Regardless of your income, food is expensive and expected to rise as much as 3.5 per cent this year—that’s approximately an extra $411/year per household. Despite produce and animal products being some of the most costly items, our meals tend to be heavier in animal products (and grains/starches) and lack in fruit and vegetables. Re-thinking our plate balance and our food budget balance may help to save money. Considering legumes cost $1 to $2/can while steak can cost $8 to $12/lb, adding more meatless options allows money to go towards other foods. Cookspiration is a great website and app to help with meal planning, grocery list, and provides easy quick recipes including meatless options.


Tips for easy and tasty meatless meals

Incorporating more legumes (bean, peas and lentils) or tofu can be done by trying new recipes, add/substitute into an existing recipes or meal or by simply opening a can. There are also lots of prepared meatless items available i.e. veggie burgers, sausages, sliced “meats”, hummus, but always check the label for sodium and fat content.

Dried legumes are the most economical option but require more work to soak overnight and boil for several hours (check out instructions for specific legume). The most convenient option is to purchase (no-added salt) canned legumes that are ready to add to a recipe. Dried lentils do not require soaking and cooking time is relatively short, 7 to 20 minutes, but they can be purchased in a can as well.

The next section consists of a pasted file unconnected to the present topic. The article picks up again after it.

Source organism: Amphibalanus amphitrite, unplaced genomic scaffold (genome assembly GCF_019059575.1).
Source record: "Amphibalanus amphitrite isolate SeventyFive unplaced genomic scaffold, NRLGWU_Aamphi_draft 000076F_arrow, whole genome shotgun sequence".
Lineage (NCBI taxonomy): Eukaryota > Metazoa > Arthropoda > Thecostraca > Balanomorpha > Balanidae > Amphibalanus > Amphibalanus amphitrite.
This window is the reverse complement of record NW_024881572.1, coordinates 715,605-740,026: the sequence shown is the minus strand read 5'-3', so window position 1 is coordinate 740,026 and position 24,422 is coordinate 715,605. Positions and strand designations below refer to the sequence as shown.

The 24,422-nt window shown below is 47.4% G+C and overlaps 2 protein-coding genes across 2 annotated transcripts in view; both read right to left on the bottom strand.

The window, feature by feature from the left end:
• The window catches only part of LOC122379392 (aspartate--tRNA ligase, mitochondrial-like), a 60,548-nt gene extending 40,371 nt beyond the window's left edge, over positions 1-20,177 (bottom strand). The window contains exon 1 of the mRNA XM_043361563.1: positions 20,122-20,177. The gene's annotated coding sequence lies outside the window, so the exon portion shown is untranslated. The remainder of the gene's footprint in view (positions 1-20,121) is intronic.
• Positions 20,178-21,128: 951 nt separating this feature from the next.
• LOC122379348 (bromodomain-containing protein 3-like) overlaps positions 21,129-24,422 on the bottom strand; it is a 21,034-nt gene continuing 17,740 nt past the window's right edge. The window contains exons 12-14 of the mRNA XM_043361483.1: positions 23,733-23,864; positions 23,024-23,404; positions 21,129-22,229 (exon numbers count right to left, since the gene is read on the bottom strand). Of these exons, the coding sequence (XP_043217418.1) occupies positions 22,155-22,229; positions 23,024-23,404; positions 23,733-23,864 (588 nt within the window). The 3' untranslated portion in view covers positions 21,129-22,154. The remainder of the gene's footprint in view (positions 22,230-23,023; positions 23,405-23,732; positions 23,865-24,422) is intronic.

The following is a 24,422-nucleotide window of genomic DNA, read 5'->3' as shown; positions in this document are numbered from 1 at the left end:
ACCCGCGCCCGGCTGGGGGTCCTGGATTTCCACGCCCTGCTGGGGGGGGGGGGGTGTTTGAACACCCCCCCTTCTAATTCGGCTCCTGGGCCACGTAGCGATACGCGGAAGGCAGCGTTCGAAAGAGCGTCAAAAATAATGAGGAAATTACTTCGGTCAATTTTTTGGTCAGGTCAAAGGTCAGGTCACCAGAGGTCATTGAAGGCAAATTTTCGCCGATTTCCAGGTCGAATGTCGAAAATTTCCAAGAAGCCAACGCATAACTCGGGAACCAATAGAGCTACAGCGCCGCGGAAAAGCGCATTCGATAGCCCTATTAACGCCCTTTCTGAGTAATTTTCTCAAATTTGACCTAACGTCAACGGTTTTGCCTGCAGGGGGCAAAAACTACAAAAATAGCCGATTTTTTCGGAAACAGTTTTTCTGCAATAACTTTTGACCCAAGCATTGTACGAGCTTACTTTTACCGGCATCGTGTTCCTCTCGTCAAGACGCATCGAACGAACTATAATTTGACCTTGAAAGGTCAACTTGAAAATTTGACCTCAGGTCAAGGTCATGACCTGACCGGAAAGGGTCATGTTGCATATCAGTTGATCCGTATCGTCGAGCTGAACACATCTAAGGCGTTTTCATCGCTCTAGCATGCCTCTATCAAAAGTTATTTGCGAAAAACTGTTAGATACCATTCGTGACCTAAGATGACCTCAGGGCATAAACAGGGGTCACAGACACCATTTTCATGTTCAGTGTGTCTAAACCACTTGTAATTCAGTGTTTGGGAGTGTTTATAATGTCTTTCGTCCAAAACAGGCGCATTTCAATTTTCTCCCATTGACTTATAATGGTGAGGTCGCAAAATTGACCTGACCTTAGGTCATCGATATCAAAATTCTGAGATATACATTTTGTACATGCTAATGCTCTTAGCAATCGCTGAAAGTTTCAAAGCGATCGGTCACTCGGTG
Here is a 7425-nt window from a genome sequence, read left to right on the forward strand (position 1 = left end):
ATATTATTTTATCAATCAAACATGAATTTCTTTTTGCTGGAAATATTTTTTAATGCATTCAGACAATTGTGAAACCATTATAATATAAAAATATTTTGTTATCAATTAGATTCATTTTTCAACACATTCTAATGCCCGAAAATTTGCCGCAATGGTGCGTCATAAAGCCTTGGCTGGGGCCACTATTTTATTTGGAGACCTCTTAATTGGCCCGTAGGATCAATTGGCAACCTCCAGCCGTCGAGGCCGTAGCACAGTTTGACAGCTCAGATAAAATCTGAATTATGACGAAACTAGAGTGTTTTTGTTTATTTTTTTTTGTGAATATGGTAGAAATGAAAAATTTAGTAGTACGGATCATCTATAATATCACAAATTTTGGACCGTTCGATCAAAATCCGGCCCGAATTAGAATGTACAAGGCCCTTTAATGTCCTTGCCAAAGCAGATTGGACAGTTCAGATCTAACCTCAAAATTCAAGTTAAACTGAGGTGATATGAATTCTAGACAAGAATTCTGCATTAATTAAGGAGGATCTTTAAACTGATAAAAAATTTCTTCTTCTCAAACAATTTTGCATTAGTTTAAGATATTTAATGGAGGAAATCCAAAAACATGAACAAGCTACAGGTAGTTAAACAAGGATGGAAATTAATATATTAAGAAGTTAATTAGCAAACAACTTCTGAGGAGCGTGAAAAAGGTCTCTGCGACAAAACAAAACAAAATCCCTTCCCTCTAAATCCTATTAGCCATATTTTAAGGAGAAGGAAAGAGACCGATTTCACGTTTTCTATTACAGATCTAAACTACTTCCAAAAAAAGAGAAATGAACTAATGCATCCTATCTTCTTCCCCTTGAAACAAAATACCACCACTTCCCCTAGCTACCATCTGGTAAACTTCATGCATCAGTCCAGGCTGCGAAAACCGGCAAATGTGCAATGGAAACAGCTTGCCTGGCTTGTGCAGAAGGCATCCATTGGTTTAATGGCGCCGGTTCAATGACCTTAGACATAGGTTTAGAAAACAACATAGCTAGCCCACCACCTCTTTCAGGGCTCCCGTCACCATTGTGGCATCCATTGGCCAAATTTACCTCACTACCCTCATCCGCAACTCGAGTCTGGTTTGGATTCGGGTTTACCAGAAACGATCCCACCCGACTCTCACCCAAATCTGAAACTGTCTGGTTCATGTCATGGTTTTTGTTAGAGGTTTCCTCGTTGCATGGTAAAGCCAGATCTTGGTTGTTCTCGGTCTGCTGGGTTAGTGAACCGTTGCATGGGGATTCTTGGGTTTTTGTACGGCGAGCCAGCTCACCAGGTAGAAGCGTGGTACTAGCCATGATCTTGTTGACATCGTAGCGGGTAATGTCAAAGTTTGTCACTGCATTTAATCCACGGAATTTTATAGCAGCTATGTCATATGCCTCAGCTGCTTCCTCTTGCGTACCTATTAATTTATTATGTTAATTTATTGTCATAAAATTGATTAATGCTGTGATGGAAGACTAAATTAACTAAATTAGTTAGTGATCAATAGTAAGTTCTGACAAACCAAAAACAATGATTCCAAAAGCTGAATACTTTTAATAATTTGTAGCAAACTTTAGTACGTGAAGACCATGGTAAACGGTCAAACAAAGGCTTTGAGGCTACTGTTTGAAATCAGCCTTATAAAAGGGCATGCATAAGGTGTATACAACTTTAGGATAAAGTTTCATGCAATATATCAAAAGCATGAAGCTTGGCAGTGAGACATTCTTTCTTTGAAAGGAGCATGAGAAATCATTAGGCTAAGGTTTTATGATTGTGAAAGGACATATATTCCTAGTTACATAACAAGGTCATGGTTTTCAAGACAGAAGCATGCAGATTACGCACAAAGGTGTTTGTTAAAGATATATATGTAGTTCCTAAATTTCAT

• Throw legumes over a salad. Seasoned roasted chickpeas add crunch or make a great snack on their own or in a trail mix. Purchase roasted or roast them.

• Mix lentils in with grains such as rice, couscous, and quinoa. 

• Go Mexican and add black beans or kidney beans to an omelet with salsa. Add to tacos, quesadillas, taco salad, nachos, salsa and fajitas.

• Many Indian recipes incorporate legumes—enjoy chickpea curries and lentil dahl.

• Mediterranean dishes incorporate legumes from falafel (preferably baked), chickpea/mixed bean salads.

• Think beyond hummus as a dip and use as a spread/filling on a sandwich, burger, bagel, to replace the sauce on pizza, thin it with plain yogurt or oil as a salad dressing.

• Add lentils or other legumes to a pasta sauce, lasagna, stew and meatloaf. Red lentils cook up very small and soft and can be easily disguised.

• Search for baking recipes that include legumes such as muffins, cookies, brownies, and granola bars. Have you tried black bean brownies? They are well disguised and add to the delicious dense and moist texture.